Writing critique groups truly can be wonderful, and yet workshop is a dreaded word by writers the world over. What could be more fun than participating in writing workshops? You slave away on a draft, endlessly tweaking it before submitting it to THE GROUP. Then you sit silently while THE GROUP tears all that effort to shreds, pointing out inconsistencies and weaknesses. You squirm in your chair and feel your face turning red. Your pulse quickens because THE GROUP just doesn’t get it and you aren’t allowed to talk. Occasionally, someone makes a positive comment. Your heart soars.
If you call yourself a writer, get thee to a writer’s group ASAP!
No matter how diligently you work on a draft, the input of other readers will prove invaluable when it comes to revision. While family and friends can offer feedback, chances are their input will dwell in generalities. Various online groups now exist to facilitate the sharing of works in progress. However, nothing can truly replace the tried and true format of the traditional writer’s workshop or critique group. Sharing your work with one or two dedicated writing critique groups can also be a good way to save money on the developmental editing process.
How to get started? I found my recent writer’s group via the website Meetup.com. Groups could also be found by checking with your local library or other writer’s organizations in town. Even though there never seems to be enough time these days, if you have never participated in a workshop, nothing will replace the intensity of signing-up for a college-level workshop, whether during the regular school year or at a writer’s conference.
The Most Successful Groups Will Follow The Traditional Format
Drafts should be made available to group members a week in advance in order to allow time for a careful reading. Some members will choose to mark-up the draft by hand or by making electronic comments, and generally, their written feedback is given to you after the workshop. Most members will offer verbal, rather than written, suggestions.
The group moderator will get things going. It’s typical to start off with brief introductions that revolve around current writing projects and previous publications.
The author reads a section from their draft (a page or less) so the group can get a feel for the tone of the piece. If the writer prefers not to read aloud, it’s always okay to ask another member to read the selection for them, but not as effective as hearing the writer’s authentic voice.
The group then discusses the paper while the writer is silent. During that time, the writer can take notes or have someone take notes for them so they can better concentrate on the discussion.
The criticism offered should be constructive and not mean-spirited. The best energy results when discussion bounces back and forth between members rather than going in order around the table. Some groups focus on positives first before tackling negatives. A good moderator will decide what works best for the group.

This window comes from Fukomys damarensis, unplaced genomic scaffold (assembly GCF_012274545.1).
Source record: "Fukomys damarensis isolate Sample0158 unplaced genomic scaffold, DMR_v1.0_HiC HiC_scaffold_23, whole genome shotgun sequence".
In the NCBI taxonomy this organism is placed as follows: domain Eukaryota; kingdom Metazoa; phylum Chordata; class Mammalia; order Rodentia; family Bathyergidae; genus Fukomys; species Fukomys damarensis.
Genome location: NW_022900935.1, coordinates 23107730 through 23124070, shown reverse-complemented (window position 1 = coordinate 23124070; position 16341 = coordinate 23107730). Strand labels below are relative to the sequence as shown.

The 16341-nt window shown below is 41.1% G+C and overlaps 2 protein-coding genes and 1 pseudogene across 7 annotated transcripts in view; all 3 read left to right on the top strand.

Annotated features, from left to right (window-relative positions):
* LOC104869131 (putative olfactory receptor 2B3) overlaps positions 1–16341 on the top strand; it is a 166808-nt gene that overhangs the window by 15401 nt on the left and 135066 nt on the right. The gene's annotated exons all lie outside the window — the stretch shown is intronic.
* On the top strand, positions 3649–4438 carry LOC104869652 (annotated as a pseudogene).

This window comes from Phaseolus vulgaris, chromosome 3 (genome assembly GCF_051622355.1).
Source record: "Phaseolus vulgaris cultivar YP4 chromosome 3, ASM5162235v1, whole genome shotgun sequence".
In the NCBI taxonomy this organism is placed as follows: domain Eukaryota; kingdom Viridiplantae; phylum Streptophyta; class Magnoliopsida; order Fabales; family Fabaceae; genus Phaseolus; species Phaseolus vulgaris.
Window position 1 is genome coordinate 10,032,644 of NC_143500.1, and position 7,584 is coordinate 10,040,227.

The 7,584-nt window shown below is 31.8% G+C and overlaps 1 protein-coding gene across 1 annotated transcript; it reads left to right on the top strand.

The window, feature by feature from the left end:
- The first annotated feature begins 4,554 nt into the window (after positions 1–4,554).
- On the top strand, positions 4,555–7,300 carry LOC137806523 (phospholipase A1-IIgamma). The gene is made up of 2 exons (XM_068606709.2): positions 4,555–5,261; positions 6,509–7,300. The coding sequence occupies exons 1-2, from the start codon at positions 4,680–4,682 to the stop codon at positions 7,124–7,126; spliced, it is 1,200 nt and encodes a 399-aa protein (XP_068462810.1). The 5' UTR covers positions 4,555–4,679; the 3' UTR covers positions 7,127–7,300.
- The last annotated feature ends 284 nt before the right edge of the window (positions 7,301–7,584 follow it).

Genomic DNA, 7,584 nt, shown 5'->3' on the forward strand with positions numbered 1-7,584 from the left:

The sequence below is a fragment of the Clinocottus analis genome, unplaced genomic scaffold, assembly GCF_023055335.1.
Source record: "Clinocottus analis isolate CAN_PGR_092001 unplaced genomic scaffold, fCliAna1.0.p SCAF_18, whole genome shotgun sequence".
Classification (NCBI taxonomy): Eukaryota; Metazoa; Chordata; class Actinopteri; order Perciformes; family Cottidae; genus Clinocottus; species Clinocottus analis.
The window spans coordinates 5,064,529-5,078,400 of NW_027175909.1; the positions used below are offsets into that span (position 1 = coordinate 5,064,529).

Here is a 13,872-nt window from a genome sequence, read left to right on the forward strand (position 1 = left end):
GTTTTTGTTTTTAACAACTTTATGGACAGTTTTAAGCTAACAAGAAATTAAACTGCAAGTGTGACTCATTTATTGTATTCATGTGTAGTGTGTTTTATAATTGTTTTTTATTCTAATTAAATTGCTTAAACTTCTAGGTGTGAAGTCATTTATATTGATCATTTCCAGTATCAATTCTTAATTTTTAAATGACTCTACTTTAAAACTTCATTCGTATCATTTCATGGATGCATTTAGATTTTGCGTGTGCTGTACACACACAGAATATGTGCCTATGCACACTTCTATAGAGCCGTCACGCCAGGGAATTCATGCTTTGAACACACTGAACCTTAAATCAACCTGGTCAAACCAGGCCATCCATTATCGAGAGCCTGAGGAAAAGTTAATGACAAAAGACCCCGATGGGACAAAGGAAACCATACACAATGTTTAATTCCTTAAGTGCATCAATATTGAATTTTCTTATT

After discussion, the writer can ask questions of the group members to help clarify comments. The writer should not defend their paper, but rather try to understand the readers’ perceptions of their draft as it currently stands. Also, a good moderator will keep the ensuing discussion related to the story as it can be easy to digress into other topics.
The session should end with thanking the author for sharing as well as deciding what writers will share at the next meeting.
The most effective size for a critique group ranges from 10-15 writers.
Set aside 45-60 minutes for papers approximately 5,000 words. A full 30 minutes should be devoted to discussion while the author is silent.
A U-Shaped seating arrangement or large conference table usually works best for sharing and discussion, but many seating arrangements can be utilized if needed.
During the author’s “silent” period, the participants should not directly address the writer or look at them while making comments. The goal is to discuss the writer as if they are not in the room.
Professionalism and courtesy should be maintained at all times. Having a draft is nerve-wracking enough without having to experience an onslaught by an overly critical member. This extends to break times between drafts as well.
My current group meets twice a month in the conference room of one of the public libraries in town. The number attending has been around 25 lately, which I feel is too many. I’ve been on the chopping block twice and have received valuable feedback each time.
My former co-worker group got me back into writing on a regular basis, but by strident standards, we were naughty girls indeed. Our monthly or bi-monthly meetings spanned 3-4 hours and much wine, laughter, and good food was involved!
What groups have you benefited from where the goal was to receive constructive criticism?
Please share responsibly. Jeri Walker, 2013.